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Ohio activist tells Biden 'we still have more to do' to fight gun violence

Dion Green in front of the White House.
Dion Green
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As he met with President Joe Biden on a day some gun control activists hailed as a victory, Dion Green said he wanted to let the President know they’re still focused on the future.

“Our message to the President is ‘We still have more to do,’” Green said shortly after his meeting with Biden.

Green was in Washington, D.C. Monday to meet with Biden as the President signed the Safer Communities Act, a package of moderate gun control laws pushed through Congress in the wake of the mass shooting at an elementary school in Uvalde, Texas.

Green started advocating for tighter gun laws in 2019 after his father Derrick Fudge died in the mass shooting in Dayton’s Oregon District. Green was with his father the night of the shooting and said he held him in his arms as he died.

When he's not advocating for stricter gun laws in Ohio and other states, Green is traveling around the country to meet with other gun violence survivors and family members of victims of mass shootings. This year he's met with families following shootings in Uvalde, Texas, and Buffalo, New York.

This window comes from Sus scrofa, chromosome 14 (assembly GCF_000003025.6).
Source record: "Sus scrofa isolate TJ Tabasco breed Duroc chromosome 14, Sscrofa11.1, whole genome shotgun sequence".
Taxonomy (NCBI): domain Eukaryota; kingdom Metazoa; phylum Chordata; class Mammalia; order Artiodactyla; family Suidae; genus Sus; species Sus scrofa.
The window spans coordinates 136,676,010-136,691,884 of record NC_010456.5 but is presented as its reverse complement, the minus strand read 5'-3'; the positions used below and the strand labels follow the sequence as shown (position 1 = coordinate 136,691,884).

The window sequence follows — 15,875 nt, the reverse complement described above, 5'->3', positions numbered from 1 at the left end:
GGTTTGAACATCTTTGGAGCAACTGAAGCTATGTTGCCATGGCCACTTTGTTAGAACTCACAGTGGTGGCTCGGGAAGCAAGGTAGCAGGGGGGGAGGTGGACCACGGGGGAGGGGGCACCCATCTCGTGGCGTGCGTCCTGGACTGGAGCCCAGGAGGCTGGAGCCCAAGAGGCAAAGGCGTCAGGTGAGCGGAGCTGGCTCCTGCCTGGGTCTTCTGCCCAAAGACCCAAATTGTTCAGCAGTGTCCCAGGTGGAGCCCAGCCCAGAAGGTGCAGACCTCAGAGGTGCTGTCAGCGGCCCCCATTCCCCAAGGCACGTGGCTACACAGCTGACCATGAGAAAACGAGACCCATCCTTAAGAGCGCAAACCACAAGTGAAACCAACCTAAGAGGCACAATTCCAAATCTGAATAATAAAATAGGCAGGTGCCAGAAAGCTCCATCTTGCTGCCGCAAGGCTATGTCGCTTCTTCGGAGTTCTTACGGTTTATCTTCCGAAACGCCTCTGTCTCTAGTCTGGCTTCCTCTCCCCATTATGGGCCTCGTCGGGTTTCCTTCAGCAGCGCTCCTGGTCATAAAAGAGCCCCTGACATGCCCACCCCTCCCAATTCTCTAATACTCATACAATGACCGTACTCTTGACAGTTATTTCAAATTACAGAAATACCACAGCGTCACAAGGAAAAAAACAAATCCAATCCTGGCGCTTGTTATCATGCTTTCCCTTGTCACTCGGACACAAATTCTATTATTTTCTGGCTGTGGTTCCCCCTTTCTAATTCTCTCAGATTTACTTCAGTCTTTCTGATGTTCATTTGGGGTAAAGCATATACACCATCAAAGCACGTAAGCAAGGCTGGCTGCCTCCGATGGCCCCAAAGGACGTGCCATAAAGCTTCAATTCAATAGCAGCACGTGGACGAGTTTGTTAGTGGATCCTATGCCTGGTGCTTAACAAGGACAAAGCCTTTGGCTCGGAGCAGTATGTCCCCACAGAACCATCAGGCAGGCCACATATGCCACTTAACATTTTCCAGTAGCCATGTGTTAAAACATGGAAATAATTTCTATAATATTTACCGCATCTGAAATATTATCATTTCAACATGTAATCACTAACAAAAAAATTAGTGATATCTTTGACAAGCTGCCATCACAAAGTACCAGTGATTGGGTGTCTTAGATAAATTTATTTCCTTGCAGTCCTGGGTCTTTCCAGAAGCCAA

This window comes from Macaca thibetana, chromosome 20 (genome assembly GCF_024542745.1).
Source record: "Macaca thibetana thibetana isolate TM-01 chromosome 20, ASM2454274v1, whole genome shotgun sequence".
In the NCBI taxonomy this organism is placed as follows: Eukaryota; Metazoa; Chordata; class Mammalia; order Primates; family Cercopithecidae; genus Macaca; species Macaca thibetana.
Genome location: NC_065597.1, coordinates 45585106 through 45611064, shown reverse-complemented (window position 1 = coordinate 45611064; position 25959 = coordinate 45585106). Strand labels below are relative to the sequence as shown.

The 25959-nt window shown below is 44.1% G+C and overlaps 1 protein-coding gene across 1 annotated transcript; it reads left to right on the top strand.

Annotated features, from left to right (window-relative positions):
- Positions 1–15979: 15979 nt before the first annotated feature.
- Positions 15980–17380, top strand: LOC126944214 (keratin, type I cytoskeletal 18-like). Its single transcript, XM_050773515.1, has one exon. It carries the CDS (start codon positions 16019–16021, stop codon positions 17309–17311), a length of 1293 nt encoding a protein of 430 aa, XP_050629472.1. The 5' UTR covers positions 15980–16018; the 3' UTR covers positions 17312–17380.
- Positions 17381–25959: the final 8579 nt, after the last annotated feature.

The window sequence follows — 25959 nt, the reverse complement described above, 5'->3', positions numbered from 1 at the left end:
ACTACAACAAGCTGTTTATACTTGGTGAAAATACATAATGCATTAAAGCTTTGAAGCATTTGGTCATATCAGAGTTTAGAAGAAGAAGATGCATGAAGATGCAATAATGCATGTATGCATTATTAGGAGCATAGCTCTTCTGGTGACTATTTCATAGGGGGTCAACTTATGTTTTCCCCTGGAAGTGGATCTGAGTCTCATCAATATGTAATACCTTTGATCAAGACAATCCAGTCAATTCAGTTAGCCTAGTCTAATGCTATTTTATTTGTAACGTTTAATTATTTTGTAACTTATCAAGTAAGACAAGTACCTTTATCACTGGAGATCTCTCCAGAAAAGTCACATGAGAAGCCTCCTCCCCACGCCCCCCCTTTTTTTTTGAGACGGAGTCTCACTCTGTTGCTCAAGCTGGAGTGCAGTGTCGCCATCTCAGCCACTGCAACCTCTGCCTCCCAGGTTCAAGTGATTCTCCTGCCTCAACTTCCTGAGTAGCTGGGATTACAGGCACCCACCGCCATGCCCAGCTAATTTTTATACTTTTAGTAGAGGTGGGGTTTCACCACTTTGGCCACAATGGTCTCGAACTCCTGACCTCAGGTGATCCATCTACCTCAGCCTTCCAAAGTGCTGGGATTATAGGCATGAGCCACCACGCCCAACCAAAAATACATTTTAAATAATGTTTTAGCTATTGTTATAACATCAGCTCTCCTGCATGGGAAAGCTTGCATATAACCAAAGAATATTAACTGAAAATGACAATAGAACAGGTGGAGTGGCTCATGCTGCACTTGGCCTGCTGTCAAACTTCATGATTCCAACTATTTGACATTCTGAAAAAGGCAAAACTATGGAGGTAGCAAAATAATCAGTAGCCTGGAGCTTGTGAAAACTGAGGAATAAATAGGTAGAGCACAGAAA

While he and many survivors of gun violence used the Monday bill signing to “bask in the moment” of what he calls a minor victory, he quickly pivoted to what work lies ahead, including tighter laws on the ownership of assault rifles like the AR-15.

“These assault rifles are plaguing our country and it needs to end,” Green said.

Green said a federal assault weapon ban appears unlikely given the makeup of Congress, and any new gun controls appear even less likely in Ohio where Republicans control every level of state government and limit what city leaders can do. But, he says, “there’s always hope.”

As for what’s next, Green said he’s considering a trip to Highland Park, Illinois, the site of a mass shooting during an Independence Day parade.

“I always keep saying, 'Don’t think this can’t happen to you,’” said Green.

Steve Brown grew up in nearby Richwood, Ohio and now lives there with his wife and sons. He started his journalism career as a weekend board operator at WOSU while majoring in journalism at Ohio State, where he also wrote for the student newspaper The Lantern and co-founded the organization Students for Public Broadcasting.